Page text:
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Flying Dutch

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Flying Dutch

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Author: Tom Holt
Publisher: St. Martin's Press, 1992
Orbit, 1991
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Book Type: Novel
Genre: Fantasy
Sub-Genre Tags: Comic Fantasy
Contemporary Fantasy
Mythic Fiction (Fantasy)
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Synopsis

It's amazing the problems drinking can get you into. One little swig from an oddly-shaped bottle and you go from being an ordinary Dutch sea-captain to an unhappy immortal, drifting around the world with your similarly immortal crew, unable to stay in port for long owing to side effects we won't go into right now. You become a creature of myth and legend. Worst of all, Richard Wagner writes an opera about you.

Little does Cornelius Vanderdecker, the Flying Dutchman, suspect that a chance encounter in an English pub might just lead to the end of his cursed life, one way or another.

Together with his crew, A BBC film unit (one of whom is still investigating Milk Marketing Board conspiracy theories), a scientists who invented everything, and Jane Doland, an undercover accountant for the National Lombard Bank, the Dutchman falls into a series of events which even the composer of The Ring of the Nibelungs might consider overly coincidental and chaotic.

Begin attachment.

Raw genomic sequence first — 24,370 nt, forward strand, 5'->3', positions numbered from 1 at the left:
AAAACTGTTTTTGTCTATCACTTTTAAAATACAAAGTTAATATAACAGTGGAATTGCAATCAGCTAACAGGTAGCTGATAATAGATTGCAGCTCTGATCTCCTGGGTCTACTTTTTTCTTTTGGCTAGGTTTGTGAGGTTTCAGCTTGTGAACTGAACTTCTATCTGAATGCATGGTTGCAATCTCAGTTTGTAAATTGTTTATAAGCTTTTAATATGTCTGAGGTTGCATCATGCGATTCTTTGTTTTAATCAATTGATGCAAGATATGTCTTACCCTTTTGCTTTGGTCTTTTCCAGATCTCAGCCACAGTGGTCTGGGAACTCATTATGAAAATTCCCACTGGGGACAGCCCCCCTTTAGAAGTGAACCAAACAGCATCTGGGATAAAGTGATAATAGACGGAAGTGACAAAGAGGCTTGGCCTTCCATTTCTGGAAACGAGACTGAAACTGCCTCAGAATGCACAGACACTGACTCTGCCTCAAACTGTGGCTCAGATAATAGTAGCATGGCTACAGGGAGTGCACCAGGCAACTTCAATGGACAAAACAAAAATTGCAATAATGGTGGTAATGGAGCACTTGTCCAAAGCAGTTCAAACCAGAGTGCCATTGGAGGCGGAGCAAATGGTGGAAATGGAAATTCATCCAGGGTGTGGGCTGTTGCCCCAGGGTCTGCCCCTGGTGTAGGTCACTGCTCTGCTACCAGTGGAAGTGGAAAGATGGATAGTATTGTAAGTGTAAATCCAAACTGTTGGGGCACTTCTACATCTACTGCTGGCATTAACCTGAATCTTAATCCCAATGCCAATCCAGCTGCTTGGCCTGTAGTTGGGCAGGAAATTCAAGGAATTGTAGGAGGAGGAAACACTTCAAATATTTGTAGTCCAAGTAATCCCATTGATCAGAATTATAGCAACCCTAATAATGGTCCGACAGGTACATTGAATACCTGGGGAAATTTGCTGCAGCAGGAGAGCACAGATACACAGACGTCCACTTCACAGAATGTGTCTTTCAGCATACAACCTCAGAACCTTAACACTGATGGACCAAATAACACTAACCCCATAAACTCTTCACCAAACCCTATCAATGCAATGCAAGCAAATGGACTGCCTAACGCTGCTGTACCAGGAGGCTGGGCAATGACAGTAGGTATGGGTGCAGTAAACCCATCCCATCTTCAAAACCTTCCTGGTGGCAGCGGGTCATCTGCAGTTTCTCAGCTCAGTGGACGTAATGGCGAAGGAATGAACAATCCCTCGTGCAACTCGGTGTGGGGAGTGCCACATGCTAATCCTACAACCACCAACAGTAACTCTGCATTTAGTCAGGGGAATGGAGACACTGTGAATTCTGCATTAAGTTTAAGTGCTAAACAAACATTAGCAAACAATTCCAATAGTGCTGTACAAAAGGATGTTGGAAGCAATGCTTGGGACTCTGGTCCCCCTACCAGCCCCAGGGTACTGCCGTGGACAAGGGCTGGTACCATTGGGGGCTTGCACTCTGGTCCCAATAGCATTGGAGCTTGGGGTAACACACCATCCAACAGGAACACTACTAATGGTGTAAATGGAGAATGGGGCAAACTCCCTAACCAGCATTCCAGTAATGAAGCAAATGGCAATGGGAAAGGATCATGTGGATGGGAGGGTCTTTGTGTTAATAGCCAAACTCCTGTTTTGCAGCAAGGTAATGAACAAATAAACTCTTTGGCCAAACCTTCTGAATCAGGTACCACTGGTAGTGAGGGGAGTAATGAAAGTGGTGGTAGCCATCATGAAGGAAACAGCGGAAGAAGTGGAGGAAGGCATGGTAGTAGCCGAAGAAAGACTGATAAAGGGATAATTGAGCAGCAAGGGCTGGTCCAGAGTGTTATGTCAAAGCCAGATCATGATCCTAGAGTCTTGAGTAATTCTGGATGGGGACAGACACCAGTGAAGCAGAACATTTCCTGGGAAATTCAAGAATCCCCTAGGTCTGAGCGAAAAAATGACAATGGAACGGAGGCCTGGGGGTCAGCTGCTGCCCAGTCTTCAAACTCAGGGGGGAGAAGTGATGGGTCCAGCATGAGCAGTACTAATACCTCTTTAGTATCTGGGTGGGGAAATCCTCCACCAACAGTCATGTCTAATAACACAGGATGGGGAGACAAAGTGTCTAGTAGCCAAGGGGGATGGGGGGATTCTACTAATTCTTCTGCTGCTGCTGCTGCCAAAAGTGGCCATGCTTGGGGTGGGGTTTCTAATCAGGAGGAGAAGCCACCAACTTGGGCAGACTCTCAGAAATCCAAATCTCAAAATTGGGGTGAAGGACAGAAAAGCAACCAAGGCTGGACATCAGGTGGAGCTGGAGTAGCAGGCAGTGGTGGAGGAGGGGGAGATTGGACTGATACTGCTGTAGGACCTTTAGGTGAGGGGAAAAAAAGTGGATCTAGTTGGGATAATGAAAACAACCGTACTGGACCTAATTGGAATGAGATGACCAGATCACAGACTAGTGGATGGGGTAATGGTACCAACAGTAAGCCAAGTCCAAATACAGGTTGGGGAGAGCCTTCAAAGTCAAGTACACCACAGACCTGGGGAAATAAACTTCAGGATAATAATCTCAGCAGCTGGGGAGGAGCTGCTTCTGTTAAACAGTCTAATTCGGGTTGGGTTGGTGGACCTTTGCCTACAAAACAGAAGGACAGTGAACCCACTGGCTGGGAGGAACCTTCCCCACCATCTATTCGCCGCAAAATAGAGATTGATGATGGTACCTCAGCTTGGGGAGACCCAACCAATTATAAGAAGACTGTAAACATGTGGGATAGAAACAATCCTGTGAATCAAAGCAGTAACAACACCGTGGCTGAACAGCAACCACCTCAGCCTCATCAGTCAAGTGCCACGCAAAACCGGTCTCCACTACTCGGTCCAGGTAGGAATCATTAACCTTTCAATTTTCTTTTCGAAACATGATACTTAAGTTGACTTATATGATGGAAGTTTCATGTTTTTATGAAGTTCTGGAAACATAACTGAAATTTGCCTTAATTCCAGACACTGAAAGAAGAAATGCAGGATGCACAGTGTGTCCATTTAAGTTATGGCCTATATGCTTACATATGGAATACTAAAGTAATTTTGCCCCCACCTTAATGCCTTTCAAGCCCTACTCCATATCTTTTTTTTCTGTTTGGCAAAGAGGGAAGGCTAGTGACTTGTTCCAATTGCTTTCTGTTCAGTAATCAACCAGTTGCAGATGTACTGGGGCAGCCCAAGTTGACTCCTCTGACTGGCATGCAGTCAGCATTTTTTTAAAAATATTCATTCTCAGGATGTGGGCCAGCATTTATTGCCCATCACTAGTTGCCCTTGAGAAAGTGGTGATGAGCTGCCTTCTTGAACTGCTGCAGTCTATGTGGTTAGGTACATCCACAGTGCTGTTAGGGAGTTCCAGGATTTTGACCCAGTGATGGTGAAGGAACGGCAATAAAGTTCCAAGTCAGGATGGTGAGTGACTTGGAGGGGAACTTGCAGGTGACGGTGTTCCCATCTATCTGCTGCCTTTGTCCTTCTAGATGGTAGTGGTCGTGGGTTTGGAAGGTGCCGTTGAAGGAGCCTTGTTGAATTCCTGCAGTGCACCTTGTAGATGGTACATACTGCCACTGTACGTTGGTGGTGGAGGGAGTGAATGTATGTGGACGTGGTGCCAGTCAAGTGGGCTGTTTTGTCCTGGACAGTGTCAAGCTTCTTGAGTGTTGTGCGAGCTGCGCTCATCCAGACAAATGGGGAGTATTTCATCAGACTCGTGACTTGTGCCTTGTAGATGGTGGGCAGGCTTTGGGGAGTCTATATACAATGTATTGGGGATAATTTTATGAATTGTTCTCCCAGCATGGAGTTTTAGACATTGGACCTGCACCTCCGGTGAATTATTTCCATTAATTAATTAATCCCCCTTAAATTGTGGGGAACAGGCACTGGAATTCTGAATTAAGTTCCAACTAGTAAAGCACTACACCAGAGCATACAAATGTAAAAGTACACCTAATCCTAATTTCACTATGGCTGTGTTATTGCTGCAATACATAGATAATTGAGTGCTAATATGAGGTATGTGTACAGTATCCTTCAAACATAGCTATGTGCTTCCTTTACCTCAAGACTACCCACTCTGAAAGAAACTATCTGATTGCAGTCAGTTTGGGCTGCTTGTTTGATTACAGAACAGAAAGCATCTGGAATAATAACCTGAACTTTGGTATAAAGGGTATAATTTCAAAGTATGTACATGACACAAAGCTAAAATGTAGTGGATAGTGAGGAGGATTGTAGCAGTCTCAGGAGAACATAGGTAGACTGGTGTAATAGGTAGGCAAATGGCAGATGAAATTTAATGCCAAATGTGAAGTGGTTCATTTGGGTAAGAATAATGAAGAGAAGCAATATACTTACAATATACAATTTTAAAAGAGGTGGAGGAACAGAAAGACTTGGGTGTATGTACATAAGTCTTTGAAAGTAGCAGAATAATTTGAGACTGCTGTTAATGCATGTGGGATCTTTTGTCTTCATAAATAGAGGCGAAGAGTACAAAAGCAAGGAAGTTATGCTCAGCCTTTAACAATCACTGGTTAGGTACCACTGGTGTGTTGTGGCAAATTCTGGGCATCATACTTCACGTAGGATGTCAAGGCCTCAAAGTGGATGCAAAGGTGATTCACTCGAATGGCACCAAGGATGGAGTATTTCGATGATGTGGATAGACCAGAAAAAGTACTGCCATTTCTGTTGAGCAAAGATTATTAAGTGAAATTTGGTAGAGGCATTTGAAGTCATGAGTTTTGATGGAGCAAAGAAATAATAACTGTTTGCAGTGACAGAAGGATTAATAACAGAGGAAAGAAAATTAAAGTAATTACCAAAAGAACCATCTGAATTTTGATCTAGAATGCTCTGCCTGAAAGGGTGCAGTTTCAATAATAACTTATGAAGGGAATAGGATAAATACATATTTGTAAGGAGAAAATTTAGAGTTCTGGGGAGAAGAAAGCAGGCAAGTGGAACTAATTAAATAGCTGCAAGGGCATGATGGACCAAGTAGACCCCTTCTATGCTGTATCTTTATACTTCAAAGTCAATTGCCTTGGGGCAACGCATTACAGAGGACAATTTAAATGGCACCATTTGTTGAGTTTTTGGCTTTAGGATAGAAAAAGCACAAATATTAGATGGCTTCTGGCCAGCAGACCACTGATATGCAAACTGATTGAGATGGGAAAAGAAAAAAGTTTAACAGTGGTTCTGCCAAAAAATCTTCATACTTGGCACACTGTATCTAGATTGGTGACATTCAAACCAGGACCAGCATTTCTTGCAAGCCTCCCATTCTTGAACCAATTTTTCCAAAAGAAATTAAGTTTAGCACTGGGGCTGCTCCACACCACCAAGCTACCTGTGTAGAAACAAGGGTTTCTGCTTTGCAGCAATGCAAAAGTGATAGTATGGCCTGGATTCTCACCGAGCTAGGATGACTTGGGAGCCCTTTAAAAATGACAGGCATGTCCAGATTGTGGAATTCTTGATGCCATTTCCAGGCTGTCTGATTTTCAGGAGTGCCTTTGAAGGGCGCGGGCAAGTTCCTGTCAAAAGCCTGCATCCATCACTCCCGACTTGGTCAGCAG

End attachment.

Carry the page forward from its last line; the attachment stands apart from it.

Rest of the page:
Excerpt

On her way back home to Maida Vale on the tube, the girl who had seen the Flying Dutchman was bored, for she had forgotten to bring a book with her to read on the journey. Not that she had ever doubted for one split second that she was coming home tonight - perish the thought! It had been simple forgetfulness, and the tedium of having nothing to entertain herself with but the posters and her opera programme was a fitting punishment.

After a random sample, she decided that the opera programme was marginally less dire than the posters, and she read the synopsis of the plot again. A modern version of the story, she decided, with the Dutchman doomed to spend the rest of time going round and round the Circle Line with nothing to read but vilely-phrased propaganda from the employment agencies, might have some possibilities, but by and large the whole idea was not so much tragic but silly. the daftest part, she reckoned, was the idea that Satan could get you just for expressing a determination to get round a traffic hazard - if that rule still applied, she said to herself, then you wouldn't be able to set tyre to pavement on the Chiswick Roundabout for souls in torment. Or perhaps the rule did still apply. It would explain the way some people drove.

The train stopped at Paddington, opened its doors, and sat very still. In the corner of the carriage there was a tramp with wild white hair and very distressing shoes, fast asleep with his head almost between his knees, but otherwise she was alone. The girl abandoned the legend of the Flying Dutchman and turned her thoughts toward the great web of being, with particular reference to her own part in it. I am an accountant, she said to herself, working mainly in banking. Why is it that, whenever I remember this fact, I want to scream?

Perhaps, she considered, the Dutchman story wasn't so silly after all. Perhaps Satan did hover unseen in the ether waiting to pounce on ill-considered sayings. She had only said one very stupid thing in her life - 'I want to be an accountant' - but of the various explanations for her present condition to which she had given consideration before, the Satan theory was as good as any.

Copyright © 1991 by Tom Holt


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